Turkish Festival Seeks to Bridge Cultural Gaps

About 5,000 people attended the fourth annual Turkish Festival at the Raindrop Turkish House in Broken Arrow. Organizers hoped face-to-face interaction would help familiarize Green Country with Turkish culture.

Volunteer Bilal Erturk said Oklahoma is not a very well known state to people outside the country, and that has disadvantages for Sooner State residents.

"That may, you know, have some shortcomings for the people living here, because then people living in Oklahoma, in Tulsa, don't have much of an exposure to the outside world," he said.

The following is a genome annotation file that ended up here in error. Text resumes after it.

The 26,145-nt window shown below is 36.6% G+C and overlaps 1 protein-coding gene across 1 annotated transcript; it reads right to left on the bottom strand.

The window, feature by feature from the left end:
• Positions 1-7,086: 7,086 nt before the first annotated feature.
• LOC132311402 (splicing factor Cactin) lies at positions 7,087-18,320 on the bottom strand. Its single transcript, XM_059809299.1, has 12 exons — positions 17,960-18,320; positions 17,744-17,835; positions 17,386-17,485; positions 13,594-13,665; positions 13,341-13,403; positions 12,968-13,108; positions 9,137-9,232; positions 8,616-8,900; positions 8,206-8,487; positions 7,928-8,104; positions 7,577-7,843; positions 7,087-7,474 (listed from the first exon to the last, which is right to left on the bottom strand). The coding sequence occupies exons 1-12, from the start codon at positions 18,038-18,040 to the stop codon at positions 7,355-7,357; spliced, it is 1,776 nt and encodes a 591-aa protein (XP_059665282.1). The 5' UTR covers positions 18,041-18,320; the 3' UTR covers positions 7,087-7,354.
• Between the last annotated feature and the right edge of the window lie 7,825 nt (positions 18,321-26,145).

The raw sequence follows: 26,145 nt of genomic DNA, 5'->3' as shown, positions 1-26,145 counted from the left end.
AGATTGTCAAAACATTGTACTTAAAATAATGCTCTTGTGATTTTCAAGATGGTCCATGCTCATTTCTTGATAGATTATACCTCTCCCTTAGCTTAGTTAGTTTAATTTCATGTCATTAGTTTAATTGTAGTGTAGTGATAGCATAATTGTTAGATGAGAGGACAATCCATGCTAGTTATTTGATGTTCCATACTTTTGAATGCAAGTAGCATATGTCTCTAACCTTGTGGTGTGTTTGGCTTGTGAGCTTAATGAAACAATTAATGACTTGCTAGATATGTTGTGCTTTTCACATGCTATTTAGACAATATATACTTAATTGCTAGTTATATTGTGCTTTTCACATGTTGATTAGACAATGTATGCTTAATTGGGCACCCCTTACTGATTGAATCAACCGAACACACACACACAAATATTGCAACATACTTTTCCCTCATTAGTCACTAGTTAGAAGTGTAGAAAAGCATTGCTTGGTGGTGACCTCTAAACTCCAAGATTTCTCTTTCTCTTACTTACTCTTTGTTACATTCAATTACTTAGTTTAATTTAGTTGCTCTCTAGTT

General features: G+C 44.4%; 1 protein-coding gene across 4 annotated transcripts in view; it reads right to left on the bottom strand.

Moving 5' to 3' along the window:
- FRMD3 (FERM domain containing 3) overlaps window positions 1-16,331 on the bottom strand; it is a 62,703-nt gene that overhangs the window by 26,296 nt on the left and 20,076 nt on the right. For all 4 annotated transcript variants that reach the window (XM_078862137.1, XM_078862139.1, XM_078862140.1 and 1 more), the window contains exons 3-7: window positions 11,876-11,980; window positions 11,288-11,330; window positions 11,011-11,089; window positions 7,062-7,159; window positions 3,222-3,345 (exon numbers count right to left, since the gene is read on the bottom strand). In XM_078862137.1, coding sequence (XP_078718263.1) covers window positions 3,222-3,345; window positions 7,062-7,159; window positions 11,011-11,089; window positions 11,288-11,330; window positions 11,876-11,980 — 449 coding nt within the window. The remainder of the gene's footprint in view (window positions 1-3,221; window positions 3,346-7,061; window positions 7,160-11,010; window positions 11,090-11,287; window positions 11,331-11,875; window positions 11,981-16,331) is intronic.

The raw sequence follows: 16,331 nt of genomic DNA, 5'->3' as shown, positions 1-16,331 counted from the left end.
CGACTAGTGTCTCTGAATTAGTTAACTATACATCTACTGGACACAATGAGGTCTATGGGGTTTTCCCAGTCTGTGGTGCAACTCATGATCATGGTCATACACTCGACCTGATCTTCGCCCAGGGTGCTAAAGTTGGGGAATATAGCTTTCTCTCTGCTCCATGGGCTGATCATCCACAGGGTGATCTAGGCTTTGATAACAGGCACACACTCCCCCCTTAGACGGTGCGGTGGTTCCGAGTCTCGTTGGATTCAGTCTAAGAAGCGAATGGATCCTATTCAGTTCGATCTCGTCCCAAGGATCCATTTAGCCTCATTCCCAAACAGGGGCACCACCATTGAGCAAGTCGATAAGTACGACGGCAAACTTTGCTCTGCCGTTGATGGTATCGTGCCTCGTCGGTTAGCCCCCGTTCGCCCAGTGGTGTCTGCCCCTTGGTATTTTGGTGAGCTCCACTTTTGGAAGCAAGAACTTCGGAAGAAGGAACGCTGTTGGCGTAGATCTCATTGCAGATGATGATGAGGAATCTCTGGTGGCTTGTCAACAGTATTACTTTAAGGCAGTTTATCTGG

The festival incorporated folk dances, traditional music, food, and art. For example, an artist demonstrated Ebru, the ancient art of water marbling.

"It's really fun to find out all the traditions and what kind of food they make. Really cool," said Amy Kulikov, 14.

With the recent Boston bombing, some initially speculated that the two suspects were Turkish. While that has since been proven untrue, organizers said the fear surrounding the suspects' culture is why events like this are so important.

"When we don't know somebody or when there's a lot of uncertainty, we are generally afraid of it," said Erturk. He believes personal interaction with people of different cultures assuages that uncertainty.